Volume 99, Issue 6

  • Sexual Agreements
    Few would find it surprising that an agreement for sex falls outside the bounds of contract law. Prostitution—defined as an exchange of sex for money—has long been a crime, a point that courts often make in declining to enforce agreements between unmarried partners. In fact, courts routinely invalidate contracts when sex forms the basis of a couple’s bargain, whether marriedContinue reading “Sexual Agreements”
  • Nonmarital Fathers in Family Court: Judges’ And Lawyers’ Perspectives
    This Article presents findings revealing judges and government attorneys’ perspectives regarding nonmarital fathers as parents. The findings are drawn from original empirical data generated in a rigorous and extensive five-year qualitative study investigating the experiences of low-income litigants in family court. Specifically, this Article examines the perspectives of the judges and family court commissions who preside over IV-D child support cases as well the governmentContinue reading “Nonmarital Fathers in Family Court: Judges’ And Lawyers’ Perspectives”
  • The Price of Exit
    The price of exit influences the terms of intimate relationships—and constitutes an important factor in distinguishing committed from contingent relationships. With or without legal recognition of the relationship itself, the dissolution of an intimate relationship requires disentangling any joint assets, determining who stays and who leaves a joint residence, and arranging the terms of continuing involvement with any children. MarriageContinue reading “The Price of Exit”
  • Taxation of Unmarried Partners
    Introduction Marriage plays an essential role in federal taxation. Marital status determines how you file your taxes and what rate is applied to your income. If you are married, you are entitled to file a joint return that will include the aggregated income of both spouses. Sometimes filing as a married couple can create a benefit. More often joint filingContinue reading “Taxation of Unmarried Partners”
  • Preferencing Nonmarriage In Later Years
    Introduction Consider the following scenario: Bill and Betty were married to other people for most of their adult lives but met two years ago at a social event organized in their community for persons of a certain vintage who share an interest in particular activities, such as international travel or local cultural performances. They have enjoyed spending time together and,Continue reading “Preferencing Nonmarriage In Later Years”
  • Nonmarriage and Choice in South Africa and the United States
    Introduction Should the law recognize unmarried couples as family for purposes such as joint adoption, workplace leave, property distribution upon dissolution, and intestate succession? Questions concerning nonmarital couples have captured the attention of U.S. legal scholars.[3] Research has drawn on other countries’ experiences extending legal recognition to nonmarital families.[4] Yet this scholarship has largely overlooked South Africa. This Article helpsContinue reading “Nonmarriage and Choice in South Africa and the United States”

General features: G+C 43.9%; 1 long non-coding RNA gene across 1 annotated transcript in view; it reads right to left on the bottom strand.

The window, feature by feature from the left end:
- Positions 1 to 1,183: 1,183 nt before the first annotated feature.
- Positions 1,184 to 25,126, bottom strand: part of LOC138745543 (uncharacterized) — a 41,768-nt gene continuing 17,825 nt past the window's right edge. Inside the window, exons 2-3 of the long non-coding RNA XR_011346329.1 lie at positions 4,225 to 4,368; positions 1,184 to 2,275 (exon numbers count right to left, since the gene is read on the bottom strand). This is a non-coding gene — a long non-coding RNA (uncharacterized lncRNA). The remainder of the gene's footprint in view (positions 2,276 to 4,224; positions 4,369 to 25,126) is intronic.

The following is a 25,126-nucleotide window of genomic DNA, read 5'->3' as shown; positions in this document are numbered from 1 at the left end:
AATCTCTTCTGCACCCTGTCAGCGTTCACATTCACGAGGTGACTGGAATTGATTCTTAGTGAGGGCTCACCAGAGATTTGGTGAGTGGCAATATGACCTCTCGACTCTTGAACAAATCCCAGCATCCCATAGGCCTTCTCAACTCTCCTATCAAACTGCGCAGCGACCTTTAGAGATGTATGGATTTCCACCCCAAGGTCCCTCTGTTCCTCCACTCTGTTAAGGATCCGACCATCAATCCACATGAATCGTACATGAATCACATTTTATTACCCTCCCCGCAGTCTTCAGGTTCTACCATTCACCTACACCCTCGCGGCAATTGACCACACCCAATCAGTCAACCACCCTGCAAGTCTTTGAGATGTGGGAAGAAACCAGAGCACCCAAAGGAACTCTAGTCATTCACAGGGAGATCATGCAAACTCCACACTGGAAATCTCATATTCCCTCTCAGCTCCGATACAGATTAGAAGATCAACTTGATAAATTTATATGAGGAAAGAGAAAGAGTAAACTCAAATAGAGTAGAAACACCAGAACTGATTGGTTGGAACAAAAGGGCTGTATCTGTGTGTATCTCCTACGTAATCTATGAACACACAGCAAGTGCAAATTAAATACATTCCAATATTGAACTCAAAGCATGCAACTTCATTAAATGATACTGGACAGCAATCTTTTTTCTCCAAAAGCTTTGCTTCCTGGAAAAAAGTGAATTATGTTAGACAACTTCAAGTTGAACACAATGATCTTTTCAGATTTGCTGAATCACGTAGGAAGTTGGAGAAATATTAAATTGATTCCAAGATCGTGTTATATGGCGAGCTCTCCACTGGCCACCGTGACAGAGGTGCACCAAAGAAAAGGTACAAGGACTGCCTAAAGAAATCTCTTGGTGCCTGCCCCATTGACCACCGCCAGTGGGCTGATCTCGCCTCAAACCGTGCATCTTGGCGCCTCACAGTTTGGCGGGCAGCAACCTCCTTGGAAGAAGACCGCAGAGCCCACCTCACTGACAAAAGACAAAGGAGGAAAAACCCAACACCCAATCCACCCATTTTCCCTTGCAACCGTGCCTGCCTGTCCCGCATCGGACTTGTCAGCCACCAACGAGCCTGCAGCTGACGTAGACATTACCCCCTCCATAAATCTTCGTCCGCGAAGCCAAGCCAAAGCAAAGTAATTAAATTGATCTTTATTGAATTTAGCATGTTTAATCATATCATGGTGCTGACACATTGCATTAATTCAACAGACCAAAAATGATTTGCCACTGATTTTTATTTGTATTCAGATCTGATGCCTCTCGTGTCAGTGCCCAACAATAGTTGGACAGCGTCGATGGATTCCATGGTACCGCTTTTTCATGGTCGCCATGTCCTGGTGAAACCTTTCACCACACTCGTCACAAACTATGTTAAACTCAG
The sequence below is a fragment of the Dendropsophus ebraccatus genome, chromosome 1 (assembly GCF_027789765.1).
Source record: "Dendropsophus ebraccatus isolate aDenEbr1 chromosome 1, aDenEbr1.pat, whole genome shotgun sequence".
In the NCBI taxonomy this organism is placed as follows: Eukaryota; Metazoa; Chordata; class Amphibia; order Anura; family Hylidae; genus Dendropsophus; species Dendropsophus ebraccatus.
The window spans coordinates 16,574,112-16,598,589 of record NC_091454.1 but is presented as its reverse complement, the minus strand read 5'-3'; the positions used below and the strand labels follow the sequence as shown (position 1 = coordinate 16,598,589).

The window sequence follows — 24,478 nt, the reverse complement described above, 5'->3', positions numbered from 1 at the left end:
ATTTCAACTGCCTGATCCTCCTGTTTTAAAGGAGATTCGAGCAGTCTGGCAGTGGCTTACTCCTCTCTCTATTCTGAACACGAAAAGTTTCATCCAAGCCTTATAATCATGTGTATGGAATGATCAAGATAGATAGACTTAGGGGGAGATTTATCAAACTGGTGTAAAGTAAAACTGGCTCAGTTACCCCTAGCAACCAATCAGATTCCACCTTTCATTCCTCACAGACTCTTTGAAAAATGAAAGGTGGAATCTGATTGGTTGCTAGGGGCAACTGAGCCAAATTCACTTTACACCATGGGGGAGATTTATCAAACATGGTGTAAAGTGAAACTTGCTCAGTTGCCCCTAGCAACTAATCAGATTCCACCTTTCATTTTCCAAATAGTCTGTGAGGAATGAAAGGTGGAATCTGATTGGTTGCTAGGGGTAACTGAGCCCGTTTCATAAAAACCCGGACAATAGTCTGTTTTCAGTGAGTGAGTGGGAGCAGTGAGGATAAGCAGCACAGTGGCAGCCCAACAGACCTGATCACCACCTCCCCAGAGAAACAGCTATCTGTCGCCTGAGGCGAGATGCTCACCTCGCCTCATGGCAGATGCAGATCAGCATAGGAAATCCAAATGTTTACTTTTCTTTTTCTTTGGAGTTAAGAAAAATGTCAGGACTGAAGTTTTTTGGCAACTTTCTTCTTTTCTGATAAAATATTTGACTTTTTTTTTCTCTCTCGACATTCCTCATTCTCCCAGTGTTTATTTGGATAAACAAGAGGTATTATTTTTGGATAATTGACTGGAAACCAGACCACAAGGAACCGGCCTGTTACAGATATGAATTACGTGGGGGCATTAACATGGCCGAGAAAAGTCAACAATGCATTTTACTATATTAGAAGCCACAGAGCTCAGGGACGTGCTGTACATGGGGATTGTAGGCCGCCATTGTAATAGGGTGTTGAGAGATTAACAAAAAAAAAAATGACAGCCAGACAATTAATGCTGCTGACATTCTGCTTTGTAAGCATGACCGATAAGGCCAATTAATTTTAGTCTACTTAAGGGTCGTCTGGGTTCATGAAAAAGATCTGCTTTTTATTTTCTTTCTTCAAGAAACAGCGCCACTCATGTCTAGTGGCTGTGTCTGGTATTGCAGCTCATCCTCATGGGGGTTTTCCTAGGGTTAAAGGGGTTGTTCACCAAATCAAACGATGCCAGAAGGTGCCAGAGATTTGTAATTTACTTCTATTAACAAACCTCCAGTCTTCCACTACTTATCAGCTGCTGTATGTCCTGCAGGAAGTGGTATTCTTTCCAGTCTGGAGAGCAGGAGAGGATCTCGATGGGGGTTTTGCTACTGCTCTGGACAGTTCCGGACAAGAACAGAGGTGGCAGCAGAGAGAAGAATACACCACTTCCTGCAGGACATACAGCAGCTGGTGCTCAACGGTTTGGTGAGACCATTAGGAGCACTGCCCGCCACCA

• Antiabortion Civil Remedies and Unwed Fatherhood as Genetic Entitlement
    Antiabortion civil remedy laws in effect in five states grant putative fathers the right to sue abortion providers for wrongful death regardless of their relationship to the gestating parent. While these laws represent an important new development in the movement to restrict the abortion right, they also expand parental recognition of unwed fathers. Constitutional law requires that unwed fathers whoContinue reading “Antiabortion Civil Remedies and Unwed Fatherhood as Genetic Entitlement”
  • The Marital Habitus
    The law on the books has recognized the right of cohabitants to create enforceable legal obligations with each other for half a century. Yet few seek to enforce such obligations, and their attempts almost never prevail. This article explores one possible explanation for the invisibility of their claims. Marriage is so deeply rooted in our societal consciousness that it embodiesContinue reading “The Marital Habitus”
  • Legitimizing Illegitimacy in Constitutional Law
    The traditional constitutional law course is a staple of the first-year law school curriculum and a gateway to more advanced public law courses. In constitutional law, students are introduced to a range of topics—separation of powers, judicial review, suspect classifications, and protections for individual rights, among others. But curiously, few constitutional law courses discuss illegitimacy and the constitutional issues thatContinue reading “Legitimizing Illegitimacy in Constitutional Law”